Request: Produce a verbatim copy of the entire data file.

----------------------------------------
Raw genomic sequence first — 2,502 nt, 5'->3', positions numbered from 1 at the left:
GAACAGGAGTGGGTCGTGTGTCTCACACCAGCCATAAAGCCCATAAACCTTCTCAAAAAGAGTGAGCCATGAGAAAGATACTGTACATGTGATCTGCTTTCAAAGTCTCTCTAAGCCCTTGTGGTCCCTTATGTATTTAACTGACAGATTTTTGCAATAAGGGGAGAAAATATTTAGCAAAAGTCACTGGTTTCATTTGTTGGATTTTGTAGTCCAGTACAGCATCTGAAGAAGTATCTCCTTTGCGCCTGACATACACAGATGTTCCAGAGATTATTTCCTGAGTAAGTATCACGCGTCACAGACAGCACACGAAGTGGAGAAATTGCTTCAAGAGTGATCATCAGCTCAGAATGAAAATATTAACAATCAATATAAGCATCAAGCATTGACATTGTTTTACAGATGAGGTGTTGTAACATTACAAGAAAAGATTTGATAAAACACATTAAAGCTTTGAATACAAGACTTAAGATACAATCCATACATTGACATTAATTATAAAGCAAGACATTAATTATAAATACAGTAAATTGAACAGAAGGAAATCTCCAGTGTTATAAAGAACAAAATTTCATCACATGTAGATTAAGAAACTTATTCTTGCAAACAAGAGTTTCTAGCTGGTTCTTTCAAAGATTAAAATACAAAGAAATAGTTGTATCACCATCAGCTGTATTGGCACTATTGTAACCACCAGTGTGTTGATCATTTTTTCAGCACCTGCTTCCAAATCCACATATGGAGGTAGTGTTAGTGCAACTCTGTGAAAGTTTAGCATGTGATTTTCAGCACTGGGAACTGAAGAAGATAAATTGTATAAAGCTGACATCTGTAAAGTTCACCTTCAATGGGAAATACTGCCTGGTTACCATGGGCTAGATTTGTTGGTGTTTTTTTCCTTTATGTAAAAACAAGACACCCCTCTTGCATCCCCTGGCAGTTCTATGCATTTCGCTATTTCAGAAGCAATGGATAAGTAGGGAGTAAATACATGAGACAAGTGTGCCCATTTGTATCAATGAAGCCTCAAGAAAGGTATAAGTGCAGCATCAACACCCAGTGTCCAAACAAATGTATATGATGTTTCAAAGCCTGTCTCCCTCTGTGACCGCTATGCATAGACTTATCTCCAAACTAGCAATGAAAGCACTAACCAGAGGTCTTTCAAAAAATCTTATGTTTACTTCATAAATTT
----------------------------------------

Raw genomic sequence first — 2,502 nt, 5'->3', positions numbered from 1 at the left:
GAACAGGAGTGGGTCGTGTGTCTCACACCAGCCATAAAGCCCATAAACCTTCTCAAAAAGAGTGAGCCATGAGAAAGATACTGTACATGTGATCTGCTTTCAAAGTCTCTCTAAGCCCTTGTGGTCCCTTATGTATTTAACTGACAGATTTTTGCAATAAGGGGAGAAAATATTTAGCAAAAGTCACTGGTTTCATTTGTTGGATTTTGTAGTCCAGTACAGCATCTGAAGAAGTATCTCCTTTGCGCCTGACATACACAGATGTTCCAGAGATTATTTCCTGAGTAAGTATCACGCGTCACAGACAGCACACGAAGTGGAGAAATTGCTTCAAGAGTGATCATCAGCTCAGAATGAAAATATTAACAATCAATATAAGCATCAAGCATTGACATTGTTTTACAGATGAGGTGTTGTAACATTACAAGAAAAGATTTGATAAAACACATTAAAGCTTTGAATACAAGACTTAAGATACAATCCATACATTGACATTAATTATAAAGCAAGACATTAATTATAAATACAGTAAATTGAACAGAAGGAAATCTCCAGTGTTATAAAGAACAAAATTTCATCACATGTAGATTAAGAAACTTATTCTTGCAAACAAGAGTTTCTAGCTGGTTCTTTCAAAGATTAAAATACAAAGAAATAGTTGTATCACCATCAGCTGTATTGGCACTATTGTAACCACCAGTGTGTTGATCATTTTTTCAGCACCTGCTTCCAAATCCACATATGGAGGTAGTGTTAGTGCAACTCTGTGAAAGTTTAGCATGTGATTTTCAGCACTGGGAACTGAAGAAGATAAATTGTATAAAGCTGACATCTGTAAAGTTCACCTTCAATGGGAAATACTGCCTGGTTACCATGGGCTAGATTTGTTGGTGTTTTTTTCCTTTATGTAAAAACAAGACACCCCTCTTGCATCCCCTGGCAGTTCTATGCATTTCGCTATTTCAGAAGCAATGGATAAGTAGGGAGTAAATACATGAGACAAGTGTGCCCATTTGTATCAATGAAGCCTCAAGAAAGGTATAAGTGCAGCATCAACACCCAGTGTCCAAACAAATGTATATGATGTTTCAAAGCCTGTCTCCCTCTGTGACCGCTATGCATAGACTTATCTCCAAACTAGCAATGAAAGCACTAACCAGAGGTCTTTCAAAAAATCTTATGTTTACTTCATAAATTT